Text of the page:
Herd of Instinct – “Conjure” (Firepool Records 2013, FR004)

Herd of Instinct’s 2011 debut was a fiery set that covered a range of styles, from complex instrumental progressive rock that recalled both Discipline and Red-era King Crimson, ambience and soundscapes, gothic prog and dark, doomy ragas. On the first album the band were the core trio of Mark Cook on Warr guitar, guitar, and fretless bass, Mike Davison on guitars, and Jason Spradlin on drums, plus a variety of guests on various tracks, including veteran drummers Jerry Marotta, Gavin Harrison, and Pat Mastelotto, and Djam Karet’s Gayle Ellett on guitar and Mellotron (both albums are released on Djam Karet’s Firepool label). The first thing that jumped out at me reading the credits for the band’s sophomore effort – Conjure – is that Gayle Ellett is now listed as a fourth member, playing Moog, Mellotron, Hammond organ, Rhodes and dilruba (which I think is something of a cross between a harp and sitar).

The album opens with Praxis, which kicks off with a Discipline-era King Crimson styled intro, but quickly switches to an ambient-jazz rocking sequence. Porcupine Tree’s Colin Edwin contributes fretless bass to this track. There is a tremendous amount of gymnastic level transitioning throughout this 5 minute piece, and I love the balance and integration of rock and ambience. There’s also a piano segment that brought to mind Goblin’s Suspiria soundtrack as played by King Crimson, if you can imagine that, and there’s a killer flute solo near the end. Other highlights on this 12 track CD include Dead Leaf Echo, which sounds like a combination of Djam Karet at their most rocking and mid-70s King Crimson, but there’s also chunks of heavy metal hurled about, and I like the brief teasing moments of ambience and quiet. Vargtimmen is a similar combination of Djam Karet and King Crimson, though easier paced and more focused on rhythmic variation. We’re treated to killer guitar licks on this track, both efx’d rocking and Frippoid, and in the last minute the intensity level goes sky high. Ditto for Malice, another high powered dual guitar and keyboards workout.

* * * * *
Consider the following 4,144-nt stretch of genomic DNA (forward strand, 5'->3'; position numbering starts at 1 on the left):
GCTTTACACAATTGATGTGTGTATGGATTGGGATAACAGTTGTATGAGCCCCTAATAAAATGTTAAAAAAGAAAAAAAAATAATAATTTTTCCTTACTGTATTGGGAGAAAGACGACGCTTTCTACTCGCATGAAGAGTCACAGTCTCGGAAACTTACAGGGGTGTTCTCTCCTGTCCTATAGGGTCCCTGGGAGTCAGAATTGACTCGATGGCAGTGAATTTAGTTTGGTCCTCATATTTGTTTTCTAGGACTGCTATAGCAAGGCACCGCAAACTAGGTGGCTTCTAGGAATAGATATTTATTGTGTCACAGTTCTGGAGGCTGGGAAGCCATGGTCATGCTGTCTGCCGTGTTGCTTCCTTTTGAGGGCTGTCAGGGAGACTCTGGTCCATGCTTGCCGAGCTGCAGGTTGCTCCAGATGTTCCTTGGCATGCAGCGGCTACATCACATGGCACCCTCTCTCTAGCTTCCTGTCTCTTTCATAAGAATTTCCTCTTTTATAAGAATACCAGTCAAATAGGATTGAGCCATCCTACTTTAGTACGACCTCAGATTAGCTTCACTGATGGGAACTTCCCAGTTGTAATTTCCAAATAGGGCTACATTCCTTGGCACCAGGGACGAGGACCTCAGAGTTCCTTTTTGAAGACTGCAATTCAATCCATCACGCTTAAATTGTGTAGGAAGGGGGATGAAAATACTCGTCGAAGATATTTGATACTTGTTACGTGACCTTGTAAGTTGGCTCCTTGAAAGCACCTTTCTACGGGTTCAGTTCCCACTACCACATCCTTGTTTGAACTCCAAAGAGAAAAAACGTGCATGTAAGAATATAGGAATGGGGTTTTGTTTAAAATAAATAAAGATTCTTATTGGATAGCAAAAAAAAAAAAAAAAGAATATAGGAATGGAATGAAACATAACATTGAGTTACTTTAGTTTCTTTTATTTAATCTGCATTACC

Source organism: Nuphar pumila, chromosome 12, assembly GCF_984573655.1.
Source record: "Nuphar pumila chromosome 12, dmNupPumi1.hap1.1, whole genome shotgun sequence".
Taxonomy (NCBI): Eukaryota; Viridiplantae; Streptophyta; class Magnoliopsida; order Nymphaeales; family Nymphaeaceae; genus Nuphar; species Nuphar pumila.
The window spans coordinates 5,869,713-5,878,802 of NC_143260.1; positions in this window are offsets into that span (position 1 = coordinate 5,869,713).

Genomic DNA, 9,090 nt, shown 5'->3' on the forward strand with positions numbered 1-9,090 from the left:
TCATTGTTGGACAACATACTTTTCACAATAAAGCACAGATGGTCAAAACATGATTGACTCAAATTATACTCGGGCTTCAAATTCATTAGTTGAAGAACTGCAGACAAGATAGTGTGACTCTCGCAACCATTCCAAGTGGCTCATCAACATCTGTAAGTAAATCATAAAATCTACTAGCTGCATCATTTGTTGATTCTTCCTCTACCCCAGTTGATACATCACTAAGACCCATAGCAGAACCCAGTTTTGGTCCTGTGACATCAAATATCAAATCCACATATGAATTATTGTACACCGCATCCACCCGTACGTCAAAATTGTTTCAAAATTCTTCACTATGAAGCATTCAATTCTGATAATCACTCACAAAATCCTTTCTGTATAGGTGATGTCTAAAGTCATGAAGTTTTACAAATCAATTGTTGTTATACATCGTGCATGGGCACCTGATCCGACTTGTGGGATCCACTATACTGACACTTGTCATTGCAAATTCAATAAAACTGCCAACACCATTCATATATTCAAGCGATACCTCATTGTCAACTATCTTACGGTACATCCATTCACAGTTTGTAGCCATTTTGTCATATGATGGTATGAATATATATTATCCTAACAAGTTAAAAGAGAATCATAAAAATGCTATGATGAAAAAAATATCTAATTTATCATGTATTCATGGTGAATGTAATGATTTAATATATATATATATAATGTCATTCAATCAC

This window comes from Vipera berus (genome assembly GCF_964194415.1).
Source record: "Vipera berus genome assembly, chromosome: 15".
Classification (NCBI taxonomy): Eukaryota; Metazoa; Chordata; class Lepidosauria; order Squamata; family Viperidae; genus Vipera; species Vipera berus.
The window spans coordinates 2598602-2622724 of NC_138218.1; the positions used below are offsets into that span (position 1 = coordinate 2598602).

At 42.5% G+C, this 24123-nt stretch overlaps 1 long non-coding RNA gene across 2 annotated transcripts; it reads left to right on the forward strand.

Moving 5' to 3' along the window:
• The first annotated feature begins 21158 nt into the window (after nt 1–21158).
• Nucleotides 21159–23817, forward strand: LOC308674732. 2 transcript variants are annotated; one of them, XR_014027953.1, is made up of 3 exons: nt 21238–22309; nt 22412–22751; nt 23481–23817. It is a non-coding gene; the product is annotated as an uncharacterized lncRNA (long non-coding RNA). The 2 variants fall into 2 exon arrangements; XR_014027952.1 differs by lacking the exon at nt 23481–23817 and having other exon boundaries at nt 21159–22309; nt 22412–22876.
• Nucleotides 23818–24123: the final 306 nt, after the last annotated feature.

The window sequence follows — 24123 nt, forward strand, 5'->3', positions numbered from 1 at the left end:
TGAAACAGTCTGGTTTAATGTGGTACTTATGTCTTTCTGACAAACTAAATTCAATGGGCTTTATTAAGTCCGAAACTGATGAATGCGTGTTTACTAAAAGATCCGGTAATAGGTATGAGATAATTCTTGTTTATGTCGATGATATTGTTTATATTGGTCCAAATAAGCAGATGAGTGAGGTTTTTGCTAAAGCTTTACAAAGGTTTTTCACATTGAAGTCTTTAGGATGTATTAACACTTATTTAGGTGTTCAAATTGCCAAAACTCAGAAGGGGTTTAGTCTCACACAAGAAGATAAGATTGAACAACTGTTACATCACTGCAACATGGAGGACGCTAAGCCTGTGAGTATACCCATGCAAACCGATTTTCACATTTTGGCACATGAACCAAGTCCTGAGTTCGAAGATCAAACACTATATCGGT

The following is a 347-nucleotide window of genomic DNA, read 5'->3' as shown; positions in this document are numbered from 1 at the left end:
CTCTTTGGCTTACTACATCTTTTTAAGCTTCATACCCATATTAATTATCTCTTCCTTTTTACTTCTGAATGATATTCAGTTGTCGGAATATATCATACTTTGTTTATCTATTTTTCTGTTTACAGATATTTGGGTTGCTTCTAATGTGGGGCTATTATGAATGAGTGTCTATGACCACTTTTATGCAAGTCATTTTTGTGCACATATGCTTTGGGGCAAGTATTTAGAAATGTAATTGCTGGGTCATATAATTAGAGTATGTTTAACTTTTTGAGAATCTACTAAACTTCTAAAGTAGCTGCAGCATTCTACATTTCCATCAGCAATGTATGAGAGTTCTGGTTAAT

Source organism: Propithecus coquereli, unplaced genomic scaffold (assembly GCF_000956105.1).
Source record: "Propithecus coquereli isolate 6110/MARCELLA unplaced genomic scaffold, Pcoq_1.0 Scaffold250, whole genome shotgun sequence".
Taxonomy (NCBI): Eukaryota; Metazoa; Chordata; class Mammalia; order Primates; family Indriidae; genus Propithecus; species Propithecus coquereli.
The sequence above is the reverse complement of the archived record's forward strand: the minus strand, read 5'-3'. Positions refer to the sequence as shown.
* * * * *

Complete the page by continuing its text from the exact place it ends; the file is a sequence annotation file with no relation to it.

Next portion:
Herd of Instinct explore different territory on Alice Krige Pt. 1, which opens with spaced out soundscapes and blurpy bleepy electronics, soon joined by Pink Floyd-ish ambient guitar licks, ethnic grooving percussion, trumpet and flute. It’s all very understated and meditative, given the potency of the previous tracks, yet there’s still multiple elements interweaving with one another in fascinating ways. Solitude One is quite different, being something of a prog rock and often highly cosmic take on Indian pop-dance music. Near the end the band get back into King Crimson mode, which makes the Indian dance motif all the more fun. I really dig the haunting beauty and doomy power-prog of Mother Night, and the spaced out effects are a nice touch too. Parts of New Lands conjured up images of Herd of Instinct playing a combination of surf rock and old time sci-fi TV show theme, while retaining their own core sound. A Sense Of An Ending starts off as light (for these guys) prog-jazz, with more fretless bass from Colin Edwin, and gets increasingly intense and even a bit doomy as the track develops. Then right around the halfway mark it veers into classic prog territory, with a beautiful combination of ripping guitar solo and heavenly orchestral keys, eventually returning to the opening theme for a peaceful finale. And in similar spirit, The Secret Of Fire closes the album in full blown heavy prog mode, with a variety of stunning guitar sounds, organ, Mellotron, and spacey ambience, all coming together like a symphonic blend of everything that came before for a monster finale.

In summary, analogies are easy with Herd of Instinct but they are ultimately difficult to describe. King Crimson is a strong influence, but Herd Of Instinct are by NO means a clone act. That is, the influence is overt but these guys are making it their own and drawing on a synthesis of all kinds of elements and styles. This is complex instrumental progressive rock, both compositionally and in execution, yet Herd of Instinct manage to make it accessible. Recommended.

For more information visit the Herd of Instinct web site at: http://www.herdofinstinct.com

Reviewed by Jerry Kranitz

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